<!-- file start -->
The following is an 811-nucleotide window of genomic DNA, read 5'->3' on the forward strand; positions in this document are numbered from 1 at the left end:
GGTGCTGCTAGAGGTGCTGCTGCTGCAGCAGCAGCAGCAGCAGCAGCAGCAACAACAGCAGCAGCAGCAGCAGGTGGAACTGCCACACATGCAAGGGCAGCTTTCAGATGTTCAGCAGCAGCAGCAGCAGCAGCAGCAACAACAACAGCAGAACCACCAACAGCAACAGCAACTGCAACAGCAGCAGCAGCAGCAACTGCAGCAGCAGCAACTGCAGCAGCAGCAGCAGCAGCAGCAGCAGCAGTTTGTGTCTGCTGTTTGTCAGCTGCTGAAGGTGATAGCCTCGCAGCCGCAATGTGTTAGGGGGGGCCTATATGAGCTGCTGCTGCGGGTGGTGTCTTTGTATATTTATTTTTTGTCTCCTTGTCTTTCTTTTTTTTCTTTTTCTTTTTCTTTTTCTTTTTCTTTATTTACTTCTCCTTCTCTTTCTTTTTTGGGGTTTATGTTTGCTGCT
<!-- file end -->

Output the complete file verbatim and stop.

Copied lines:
The following is an 811-nucleotide window of genomic DNA, read 5'->3' on the forward strand; positions in this document are numbered from 1 at the left end:
GGTGCTGCTAGAGGTGCTGCTGCTGCAGCAGCAGCAGCAGCAGCAGCAGCAACAACAGCAGCAGCAGCAGCAGGTGGAACTGCCACACATGCAAGGGCAGCTTTCAGATGTTCAGCAGCAGCAGCAGCAGCAGCAGCAACAACAACAGCAGAACCACCAACAGCAACAGCAACTGCAACAGCAGCAGCAGCAGCAACTGCAGCAGCAGCAACTGCAGCAGCAGCAGCAGCAGCAGCAGCAGCAGTTTGTGTCTGCTGTTTGTCAGCTGCTGAAGGTGATAGCCTCGCAGCCGCAATGTGTTAGGGGGGGCCTATATGAGCTGCTGCTGCGGGTGGTGTCTTTGTATATTTATTTTTTGTCTCCTTGTCTTTCTTTTTTTTCTTTTTCTTTTTCTTTTTCTTTTTCTTTATTTACTTCTCCTTCTCTTTCTTTTTTGGGGTTTATGTTTGCTGCT